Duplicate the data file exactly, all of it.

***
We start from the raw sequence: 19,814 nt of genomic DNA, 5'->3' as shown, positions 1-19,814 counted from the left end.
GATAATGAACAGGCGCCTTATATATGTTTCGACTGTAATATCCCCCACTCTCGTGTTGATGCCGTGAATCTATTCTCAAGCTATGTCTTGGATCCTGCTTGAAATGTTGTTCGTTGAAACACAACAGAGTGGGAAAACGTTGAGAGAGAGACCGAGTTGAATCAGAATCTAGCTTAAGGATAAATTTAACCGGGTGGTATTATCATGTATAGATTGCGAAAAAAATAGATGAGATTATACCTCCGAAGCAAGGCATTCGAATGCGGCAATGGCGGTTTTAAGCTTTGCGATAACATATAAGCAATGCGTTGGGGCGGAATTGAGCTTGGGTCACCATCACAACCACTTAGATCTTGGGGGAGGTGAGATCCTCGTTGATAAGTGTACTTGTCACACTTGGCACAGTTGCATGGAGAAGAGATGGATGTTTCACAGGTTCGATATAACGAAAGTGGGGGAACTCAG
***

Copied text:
We start from the raw sequence: 19,814 nt of genomic DNA, 5'->3' as shown, positions 1-19,814 counted from the left end.
GATAATGAACAGGCGCCTTATATATGTTTCGACTGTAATATCCCCCACTCTCGTGTTGATGCCGTGAATCTATTCTCAAGCTATGTCTTGGATCCTGCTTGAAATGTTGTTCGTTGAAACACAACAGAGTGGGAAAACGTTGAGAGAGAGACCGAGTTGAATCAGAATCTAGCTTAAGGATAAATTTAACCGGGTGGTATTATCATGTATAGATTGCGAAAAAAATAGATGAGATTATACCTCCGAAGCAAGGCATTCGAATGCGGCAATGGCGGTTTTAAGCTTTGCGATAACATATAAGCAATGCGTTGGGGCGGAATTGAGCTTGGGTCACCATCACAACCACTTAGATCTTGGGGGAGGTGAGATCCTCGTTGATAAGTGTACTTGTCACACTTGGCACAGTTGCATGGAGAAGAGATGGATGTTTCACAGGTTCGATATAACGAAAGTGGGGGAACTCAG